Similar Fears of Radiation

March 23, 2011

Before I begin this evening, I’d like to tell you a little about my background. I’m definitely a science guy. I majored in engineering at the University of Texas at Austin, I used to read science fiction stories, Michael Crichton in particular, and I fancied myself knowing a little about a variety of scientific fields. That having been said, I knew the basic principles of nuclear physics, and what was involved in making a bomb versus a power plant. When I made the decision to live in Japan, the recruiter offered me a position in Hiroshima, and I… wait for it… asked: “What about radiation?”

Maybe some of you reading this think it wasn’t an unreasonable question. After all, everyone knows the name of Hiroshima and the impact it had, or rather, what impacted it. You know that when a nuclear bomb detonates, the people in the vicinity who aren’t vaporized are exposed to lethal levels of radiation, resulting in burns, loss of hair, higher risk of cancer, and mutation in unborn babies, to name a few problems. But what you may not realize is how short-lived that radiation is, and how I should have kicked himself for asking such a stupid question. If you were to leave the same amount of fissionable material (i.e. uranium or plutonium) intact in the middle of a populated area, that area would be in trouble for years. Why?

We have to look at the definition of fissionable material for that, but I really don’t want to get into the physics of it here. Sufficed to say, there will be plutonium releasing radiation longer than anyone will live due to the effects of it. Why doesn’t this happen when a nuclear bomb is detonated? It does, to an extent, but the thing about a bomb is… it blows up. Nearly ALL of the uranium and plutonium used to create the bomb is detonated and released as energy in the form of a giant explosion. After a little time (weeks?), there wouldn’t be anything left to release radiation. Thus Hiroshima is the thriving city Japanese know it to be today. Home of the Carps baseball team, okonomiyaki, and the floating shrine at Miyajima.

Now let me clarify what’s going on in Japan following the recent earthquake and tsunami. There is radiation. Yes, there is.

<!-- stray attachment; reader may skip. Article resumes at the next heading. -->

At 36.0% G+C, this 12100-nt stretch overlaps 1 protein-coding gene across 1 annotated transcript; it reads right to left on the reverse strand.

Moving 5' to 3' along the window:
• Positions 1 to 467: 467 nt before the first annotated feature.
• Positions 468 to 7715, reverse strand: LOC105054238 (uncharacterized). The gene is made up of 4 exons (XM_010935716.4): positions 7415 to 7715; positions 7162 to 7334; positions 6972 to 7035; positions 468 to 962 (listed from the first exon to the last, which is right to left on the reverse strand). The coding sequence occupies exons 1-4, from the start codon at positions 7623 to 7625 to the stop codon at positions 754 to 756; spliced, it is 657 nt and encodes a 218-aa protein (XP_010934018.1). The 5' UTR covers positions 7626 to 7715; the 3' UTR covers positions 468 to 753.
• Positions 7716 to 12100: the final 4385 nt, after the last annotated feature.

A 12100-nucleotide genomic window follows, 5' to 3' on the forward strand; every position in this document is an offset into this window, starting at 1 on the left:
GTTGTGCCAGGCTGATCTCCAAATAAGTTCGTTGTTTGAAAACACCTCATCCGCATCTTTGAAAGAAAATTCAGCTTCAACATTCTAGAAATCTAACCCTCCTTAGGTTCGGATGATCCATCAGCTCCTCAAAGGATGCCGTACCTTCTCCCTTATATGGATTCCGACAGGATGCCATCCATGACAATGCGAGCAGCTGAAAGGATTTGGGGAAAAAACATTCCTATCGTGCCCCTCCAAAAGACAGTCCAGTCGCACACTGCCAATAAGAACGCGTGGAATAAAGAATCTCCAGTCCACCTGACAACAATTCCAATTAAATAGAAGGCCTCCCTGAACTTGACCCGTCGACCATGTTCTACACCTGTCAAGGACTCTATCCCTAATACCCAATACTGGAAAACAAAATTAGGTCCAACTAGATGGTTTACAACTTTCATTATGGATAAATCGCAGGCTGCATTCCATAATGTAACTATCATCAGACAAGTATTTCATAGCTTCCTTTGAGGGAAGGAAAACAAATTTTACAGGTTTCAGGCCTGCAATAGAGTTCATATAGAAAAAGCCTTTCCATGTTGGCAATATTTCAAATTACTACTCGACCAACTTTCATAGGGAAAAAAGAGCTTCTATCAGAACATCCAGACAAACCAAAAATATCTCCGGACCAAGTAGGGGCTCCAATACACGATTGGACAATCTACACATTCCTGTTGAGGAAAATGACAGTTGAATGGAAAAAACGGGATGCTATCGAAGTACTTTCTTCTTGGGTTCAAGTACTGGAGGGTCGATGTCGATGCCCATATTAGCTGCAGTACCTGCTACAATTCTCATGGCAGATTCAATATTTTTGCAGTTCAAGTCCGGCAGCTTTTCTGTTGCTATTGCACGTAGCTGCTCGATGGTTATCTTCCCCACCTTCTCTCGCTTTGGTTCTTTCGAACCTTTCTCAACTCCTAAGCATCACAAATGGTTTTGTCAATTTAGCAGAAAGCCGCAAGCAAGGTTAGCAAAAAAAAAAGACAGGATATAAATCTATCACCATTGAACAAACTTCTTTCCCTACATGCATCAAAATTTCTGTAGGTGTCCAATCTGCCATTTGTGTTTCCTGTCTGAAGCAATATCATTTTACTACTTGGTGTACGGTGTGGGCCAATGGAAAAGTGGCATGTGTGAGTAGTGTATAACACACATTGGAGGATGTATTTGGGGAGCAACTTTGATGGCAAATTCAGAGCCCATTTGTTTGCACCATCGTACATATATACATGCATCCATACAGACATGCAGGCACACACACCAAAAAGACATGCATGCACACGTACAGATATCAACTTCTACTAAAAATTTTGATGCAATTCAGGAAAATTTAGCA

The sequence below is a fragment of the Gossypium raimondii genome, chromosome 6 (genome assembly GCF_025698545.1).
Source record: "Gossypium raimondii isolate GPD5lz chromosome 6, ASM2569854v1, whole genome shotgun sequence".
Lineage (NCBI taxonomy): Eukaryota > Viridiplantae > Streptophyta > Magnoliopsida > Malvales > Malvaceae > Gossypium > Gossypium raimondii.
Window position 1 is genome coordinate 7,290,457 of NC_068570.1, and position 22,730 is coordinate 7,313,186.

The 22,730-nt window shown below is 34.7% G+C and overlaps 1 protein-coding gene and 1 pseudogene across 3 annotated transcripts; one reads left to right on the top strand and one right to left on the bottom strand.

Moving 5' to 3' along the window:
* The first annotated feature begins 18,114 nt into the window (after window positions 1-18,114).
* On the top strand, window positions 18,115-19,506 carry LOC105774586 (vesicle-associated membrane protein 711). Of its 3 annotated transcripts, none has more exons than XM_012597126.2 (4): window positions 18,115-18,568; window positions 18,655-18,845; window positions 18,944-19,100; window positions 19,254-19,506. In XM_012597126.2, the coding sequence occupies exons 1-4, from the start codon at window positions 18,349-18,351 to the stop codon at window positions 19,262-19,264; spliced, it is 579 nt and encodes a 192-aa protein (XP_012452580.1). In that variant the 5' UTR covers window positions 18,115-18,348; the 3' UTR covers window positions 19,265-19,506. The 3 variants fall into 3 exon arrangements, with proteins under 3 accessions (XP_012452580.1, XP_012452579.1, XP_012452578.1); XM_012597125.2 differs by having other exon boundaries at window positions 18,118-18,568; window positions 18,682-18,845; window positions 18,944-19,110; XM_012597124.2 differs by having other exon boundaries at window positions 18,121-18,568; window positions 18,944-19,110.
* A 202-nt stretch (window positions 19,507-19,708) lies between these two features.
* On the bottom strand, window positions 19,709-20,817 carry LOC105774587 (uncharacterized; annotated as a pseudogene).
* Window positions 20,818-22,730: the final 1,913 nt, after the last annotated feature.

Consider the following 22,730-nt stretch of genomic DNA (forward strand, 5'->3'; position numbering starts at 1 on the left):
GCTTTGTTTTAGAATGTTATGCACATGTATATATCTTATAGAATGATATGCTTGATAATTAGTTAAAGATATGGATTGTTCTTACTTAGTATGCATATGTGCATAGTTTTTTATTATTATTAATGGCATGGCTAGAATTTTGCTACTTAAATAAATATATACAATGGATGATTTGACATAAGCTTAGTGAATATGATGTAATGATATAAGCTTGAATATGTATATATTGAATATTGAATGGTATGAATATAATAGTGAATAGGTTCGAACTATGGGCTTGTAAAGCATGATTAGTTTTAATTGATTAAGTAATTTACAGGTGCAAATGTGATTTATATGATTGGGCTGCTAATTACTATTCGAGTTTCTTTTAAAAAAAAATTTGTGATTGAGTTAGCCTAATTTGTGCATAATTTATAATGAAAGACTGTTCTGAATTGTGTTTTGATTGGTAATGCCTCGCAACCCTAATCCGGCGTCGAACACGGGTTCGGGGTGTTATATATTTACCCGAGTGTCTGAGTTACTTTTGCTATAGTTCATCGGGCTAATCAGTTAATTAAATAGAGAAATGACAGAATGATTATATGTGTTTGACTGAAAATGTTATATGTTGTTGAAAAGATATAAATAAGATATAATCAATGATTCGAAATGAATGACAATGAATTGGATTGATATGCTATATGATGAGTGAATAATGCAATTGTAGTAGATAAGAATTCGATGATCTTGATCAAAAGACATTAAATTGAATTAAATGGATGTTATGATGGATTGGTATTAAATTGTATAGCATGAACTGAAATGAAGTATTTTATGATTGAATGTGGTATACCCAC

This could change, of course, based on what happens in Fukushima during the containment and cleanup, but it’s highly unlikely. Everyone in the media, from CNN International to Japanese TV, to those in nations receiving Japanese imports, are blowing things way out of proportion.


Because “radiation” has such a negative connotation. People hear that word and can’t think straight. We’re being exposed to radiation right now! You’re exposed when you get an x-ray, or take a long flight at a high altitude, or live in a different part of the world: radiation from the sun hits the Earth continuously, but our atmosphere blocks nearly all of it. As the atmosphere isn’t homogenous, different parts of the world receive slightly different doses on a daily basis.

I see all this US news coverage of California residents stocking up on anti-radiation pills like kelp, and I can’t help but laugh at their stupidity. I can understand the fear, but the ignorance…

Here’s something everyone needs to know: NO ONE OUTSIDE JAPAN IS IN DANGER FROM RADIATION. A plume is not going to eradicate all life in Los Angeles. Even Japan is mostly safe at the moment. Things could change, but no one in Tokyo has anything to worry about from Fukushima.

So, to sum up, Nancy Grace is a complete idiot:

2 Responses to Similar Fears of Radiation

  1. Andrea on March 24, 2011 at 12:52 pm

    I think it’s good that you’ve cleared that up. We plan to spend a month in Japan at the end of the year and must admit the thought crossed our minds that in the event of a meltdown (which doesn’t seem likely now – it has been hard to keep up and I don’t know much about it) we would not be able to go to Tokyo. Some people and organizations in the news media often speak incorrectly – very annoying and damaging.

  2. Dan on April 16, 2011 at 11:49 pm

    I was web searching for exactly this information, but couldn’t find it. Finally I came across your blog and I had my answers. Also had a good laugh as Bernie the weatherman tries to educate a loudmouth CNN reporter.
    Dan, EFL teacher in central Tokyo

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